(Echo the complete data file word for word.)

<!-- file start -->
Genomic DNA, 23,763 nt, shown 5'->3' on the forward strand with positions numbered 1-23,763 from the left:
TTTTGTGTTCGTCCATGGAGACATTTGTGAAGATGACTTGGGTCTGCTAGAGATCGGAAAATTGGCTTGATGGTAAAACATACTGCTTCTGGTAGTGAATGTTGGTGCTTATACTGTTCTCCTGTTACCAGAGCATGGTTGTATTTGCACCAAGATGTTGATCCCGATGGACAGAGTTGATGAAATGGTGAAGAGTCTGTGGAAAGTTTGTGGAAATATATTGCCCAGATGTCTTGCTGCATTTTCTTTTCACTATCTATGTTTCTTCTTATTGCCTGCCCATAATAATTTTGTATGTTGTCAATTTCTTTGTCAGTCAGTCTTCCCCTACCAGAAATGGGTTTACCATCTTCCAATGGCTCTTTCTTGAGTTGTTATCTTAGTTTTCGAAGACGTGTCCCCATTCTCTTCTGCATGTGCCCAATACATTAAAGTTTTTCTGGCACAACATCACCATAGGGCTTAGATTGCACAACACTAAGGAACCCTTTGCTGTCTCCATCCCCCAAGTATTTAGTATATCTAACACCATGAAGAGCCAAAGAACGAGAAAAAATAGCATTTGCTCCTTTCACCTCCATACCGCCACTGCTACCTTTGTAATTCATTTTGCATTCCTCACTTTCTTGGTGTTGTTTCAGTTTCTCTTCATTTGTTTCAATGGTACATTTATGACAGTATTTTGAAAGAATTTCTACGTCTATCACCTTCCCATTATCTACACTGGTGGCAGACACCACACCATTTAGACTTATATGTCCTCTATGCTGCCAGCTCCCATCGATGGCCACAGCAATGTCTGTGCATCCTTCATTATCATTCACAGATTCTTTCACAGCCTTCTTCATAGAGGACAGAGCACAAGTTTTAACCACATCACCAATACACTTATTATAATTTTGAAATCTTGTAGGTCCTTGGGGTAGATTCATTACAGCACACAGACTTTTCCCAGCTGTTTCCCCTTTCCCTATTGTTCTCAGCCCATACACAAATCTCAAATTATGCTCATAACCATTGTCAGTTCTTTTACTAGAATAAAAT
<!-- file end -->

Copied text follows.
Genomic DNA, 23,763 nt, shown 5'->3' on the forward strand with positions numbered 1-23,763 from the left:
TTTTGTGTTCGTCCATGGAGACATTTGTGAAGATGACTTGGGTCTGCTAGAGATCGGAAAATTGGCTTGATGGTAAAACATACTGCTTCTGGTAGTGAATGTTGGTGCTTATACTGTTCTCCTGTTACCAGAGCATGGTTGTATTTGCACCAAGATGTTGATCCCGATGGACAGAGTTGATGAAATGGTGAAGAGTCTGTGGAAAGTTTGTGGAAATATATTGCCCAGATGTCTTGCTGCATTTTCTTTTCACTATCTATGTTTCTTCTTATTGCCTGCCCATAATAATTTTGTATGTTGTCAATTTCTTTGTCAGTCAGTCTTCCCCTACCAGAAATGGGTTTACCATCTTCCAATGGCTCTTTCTTGAGTTGTTATCTTAGTTTTCGAAGACGTGTCCCCATTCTCTTCTGCATGTGCCCAATACATTAAAGTTTTTCTGGCACAACATCACCATAGGGCTTAGATTGCACAACACTAAGGAACCCTTTGCTGTCTCCATCCCCCAAGTATTTAGTATATCTAACACCATGAAGAGCCAAAGAACGAGAAAAAATAGCATTTGCTCCTTTCACCTCCATACCGCCACTGCTACCTTTGTAATTCATTTTGCATTCCTCACTTTCTTGGTGTTGTTTCAGTTTCTCTTCATTTGTTTCAATGGTACATTTATGACAGTATTTTGAAAGAATTTCTACGTCTATCACCTTCCCATTATCTACACTGGTGGCAGACACCACACCATTTAGACTTATATGTCCTCTATGCTGCCAGCTCCCATCGATGGCCACAGCAATGTCTGTGCATCCTTCATTATCATTCACAGATTCTTTCACAGCCTTCTTCATAGAGGACAGAGCACAAGTTTTAACCACATCACCAATACACTTATTATAATTTTGAAATCTTGTAGGTCCTTGGGGTAGATTCATTACAGCACACAGACTTTTCCCAGCTGTTTCCCCTTTCCCTATTGTTCTCAGCCCATACACAAATCTCAAATTATGCTCATAACCATTGTCAGTTCTTTTACTAGAATAAAAT